Best way of updating a database from a text-file?

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Thread: Best way of updating a database from a text-file?

  1. #1
    Join Date
    Dec 1969

    Default Best way of updating a database from a text-file?

    I&#039;m creating an ASP.NET app that regularly will import data from several text-files (usually tab-separated) into an Access database. The challenge here is to find the best way of updating the db efficiently. <BR><BR>The files I&#039;m importing always contain all the data (exported from a third-party&#039;s product db), so when I&#039;m importing a file for the n&#039;th time my db will already contain most of the info. But there might be slight changes, such as a change in the product&#039;s price or delivery date, or even just a fixed typo. There might be completely new products, deleted products, or perhaps no changes whatsoever. <BR><BR>The app will go throught several files (for now probably about 6-7, but eventually it might be several hundred), all containing thousands of products. Comparing every single product read from the file with the info in the db would make the routine very slow, so I don&#039;t think that&#039;s an option. <BR><BR>What I&#039;m considering is, for each file, simply deleting everything in the database and inserting everything from the file as new lines. I imagine this would be the quickest, but is it the best? <BR><BR>Any recommendations? <BR><BR><BR>Thanks in advance, <BR><BR>-Frode <BR>

  2. #2
    Join Date
    Dec 1969

    Default Makes some sense...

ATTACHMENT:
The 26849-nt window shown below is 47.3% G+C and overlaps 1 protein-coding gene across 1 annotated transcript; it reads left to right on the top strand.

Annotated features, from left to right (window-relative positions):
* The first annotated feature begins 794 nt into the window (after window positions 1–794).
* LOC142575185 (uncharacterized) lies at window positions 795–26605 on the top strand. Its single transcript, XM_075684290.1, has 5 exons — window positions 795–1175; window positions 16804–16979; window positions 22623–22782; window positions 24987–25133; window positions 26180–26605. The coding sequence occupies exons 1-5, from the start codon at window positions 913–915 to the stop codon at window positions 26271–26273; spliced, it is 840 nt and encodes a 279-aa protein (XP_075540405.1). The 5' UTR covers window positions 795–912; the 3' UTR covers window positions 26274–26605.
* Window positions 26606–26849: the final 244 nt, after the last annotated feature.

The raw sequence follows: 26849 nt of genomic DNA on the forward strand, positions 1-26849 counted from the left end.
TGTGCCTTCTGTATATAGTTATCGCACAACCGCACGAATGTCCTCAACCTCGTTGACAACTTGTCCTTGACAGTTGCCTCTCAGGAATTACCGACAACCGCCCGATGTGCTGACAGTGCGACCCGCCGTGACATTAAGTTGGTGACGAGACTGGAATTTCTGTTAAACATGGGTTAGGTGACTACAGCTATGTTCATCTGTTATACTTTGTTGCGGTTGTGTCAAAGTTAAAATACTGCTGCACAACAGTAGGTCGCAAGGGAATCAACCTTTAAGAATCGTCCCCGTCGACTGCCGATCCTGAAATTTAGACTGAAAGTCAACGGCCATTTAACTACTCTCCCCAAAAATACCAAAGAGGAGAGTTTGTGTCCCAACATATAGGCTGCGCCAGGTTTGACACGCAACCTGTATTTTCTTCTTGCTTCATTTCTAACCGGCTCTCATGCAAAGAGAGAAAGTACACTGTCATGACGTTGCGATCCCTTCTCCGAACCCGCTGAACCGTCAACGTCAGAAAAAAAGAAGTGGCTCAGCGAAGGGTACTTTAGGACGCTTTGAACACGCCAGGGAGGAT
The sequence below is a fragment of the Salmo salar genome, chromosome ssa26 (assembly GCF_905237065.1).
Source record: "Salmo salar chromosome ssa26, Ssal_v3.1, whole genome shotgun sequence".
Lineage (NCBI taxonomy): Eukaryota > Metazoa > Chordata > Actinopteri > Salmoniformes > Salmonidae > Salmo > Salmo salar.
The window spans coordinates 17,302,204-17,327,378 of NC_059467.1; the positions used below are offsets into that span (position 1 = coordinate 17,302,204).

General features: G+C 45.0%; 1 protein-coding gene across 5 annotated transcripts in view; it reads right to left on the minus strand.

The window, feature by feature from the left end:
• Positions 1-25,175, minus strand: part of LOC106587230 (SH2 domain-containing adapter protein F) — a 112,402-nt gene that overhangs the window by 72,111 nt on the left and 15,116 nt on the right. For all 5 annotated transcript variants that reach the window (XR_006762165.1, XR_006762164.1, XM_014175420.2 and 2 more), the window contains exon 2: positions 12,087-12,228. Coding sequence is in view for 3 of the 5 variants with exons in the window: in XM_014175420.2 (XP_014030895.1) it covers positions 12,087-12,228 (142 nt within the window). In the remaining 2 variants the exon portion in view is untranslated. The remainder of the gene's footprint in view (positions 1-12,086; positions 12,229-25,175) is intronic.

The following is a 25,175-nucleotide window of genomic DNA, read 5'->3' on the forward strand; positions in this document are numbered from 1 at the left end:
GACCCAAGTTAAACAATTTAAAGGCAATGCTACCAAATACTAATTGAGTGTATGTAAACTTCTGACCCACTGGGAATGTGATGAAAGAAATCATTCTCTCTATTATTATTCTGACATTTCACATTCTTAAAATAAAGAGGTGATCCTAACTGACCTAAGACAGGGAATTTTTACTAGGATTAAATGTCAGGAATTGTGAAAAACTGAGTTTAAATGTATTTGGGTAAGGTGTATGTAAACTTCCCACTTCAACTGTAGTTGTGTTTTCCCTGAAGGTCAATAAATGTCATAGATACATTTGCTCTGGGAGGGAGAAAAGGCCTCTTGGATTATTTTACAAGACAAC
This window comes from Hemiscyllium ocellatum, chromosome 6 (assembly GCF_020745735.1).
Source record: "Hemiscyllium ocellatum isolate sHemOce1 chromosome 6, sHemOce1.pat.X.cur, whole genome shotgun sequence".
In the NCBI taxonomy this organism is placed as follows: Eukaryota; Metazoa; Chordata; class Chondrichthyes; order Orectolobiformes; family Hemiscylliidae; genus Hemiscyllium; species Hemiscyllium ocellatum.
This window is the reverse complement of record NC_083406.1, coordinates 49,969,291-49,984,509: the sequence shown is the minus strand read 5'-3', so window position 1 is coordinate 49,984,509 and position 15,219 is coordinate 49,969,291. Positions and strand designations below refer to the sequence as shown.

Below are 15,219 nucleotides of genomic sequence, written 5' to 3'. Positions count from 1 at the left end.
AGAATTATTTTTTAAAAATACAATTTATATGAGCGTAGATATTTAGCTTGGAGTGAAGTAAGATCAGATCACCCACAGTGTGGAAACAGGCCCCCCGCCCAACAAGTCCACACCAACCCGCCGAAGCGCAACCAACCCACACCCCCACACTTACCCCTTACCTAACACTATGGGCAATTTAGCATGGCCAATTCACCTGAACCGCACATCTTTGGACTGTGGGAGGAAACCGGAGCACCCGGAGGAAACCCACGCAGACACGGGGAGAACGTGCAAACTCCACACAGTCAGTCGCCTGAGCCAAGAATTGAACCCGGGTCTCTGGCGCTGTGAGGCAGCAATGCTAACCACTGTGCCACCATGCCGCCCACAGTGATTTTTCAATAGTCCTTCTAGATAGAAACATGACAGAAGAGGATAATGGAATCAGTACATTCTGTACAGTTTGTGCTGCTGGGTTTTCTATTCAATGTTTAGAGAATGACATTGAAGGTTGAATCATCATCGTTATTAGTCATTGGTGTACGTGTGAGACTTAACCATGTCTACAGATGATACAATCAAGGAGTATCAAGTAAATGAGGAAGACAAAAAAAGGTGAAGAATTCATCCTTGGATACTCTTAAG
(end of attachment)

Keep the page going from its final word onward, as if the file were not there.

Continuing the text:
You read the file into an array of lines. You run through the array of lines converting each line to an array of fields. In the process, you gather up all the PK values. You generate on delete for all of those values. Then you run through the array again doing inserts.<BR><BR>BUT...<BR><BR>But there&#039;s probably a better way.<BR><BR>If you can treat the text file *as* a database (and you can, using the JET text-file driver!), then you could do it in just two SQL statements.<BR><BR>Hmmm...I&#039;d probably open a connection to the text file and treat the MDB file as the "external" database.<BR><BR>&#060;%<BR>Set conn = Server.CreateObject("ADODB.Connection")<BR>conn.Op en "...jet, text driver, see comments..."<BR><BR>SQL1 = "DELETE FROM table IN &#039;c:pathyourdb.mdb&#039; WHERE pk IN (&#039; _<BR> & " SELECT pk FROM textfile.txt ) "<BR>conn.Execute SQL1<BR><BR>SQL2 = "INSERT INTO table IN &#039;c:pathyourdb.mdb&#039; " _<BR> & " SELECT pk, fld2, fld3, fld4 FROM textfile.txt"<BR>conn.Execute SQL2<BR>%&#062;<BR><BR>Done.<BR><BR>Now, the trick will be making that connection to the text file work right.<BR><BR><B R><BR>Scroll down to "You can also open a Text file using the JET OLE DB Provider".<BR><BR>The problem is that even the Knowledge Base link only shows how to use a *comma* delimited text file. I have no idea if it would be smart enough to adapt to a tab-delimited file. I *suspect* that if you could find the docs for it, you&#039;d discover that in addition to "FMT=DELIMITED" you can also specify something like "DELIMITER=??". But I certainly don&#039;t know that. You&#039;ll just have to experiment.<BR><BR>There *IS* an alternative here.<BR><BR>It&#039;s certainly true that Access, itself, is smart enough to be able to import tab-delimited files. So maybe the solution is to import each such file into Access as a *separate* table and then use the queries noted above, except now you don&#039;t have to use the "IN" clause to specify an external DB since both tables will be in the same DB.<BR><BR>I think this is the superior way, but you&#039;ll have to figure out if you can automate the import of those tab-delimited files, instead of having to do one at a time manually.<BR><BR>

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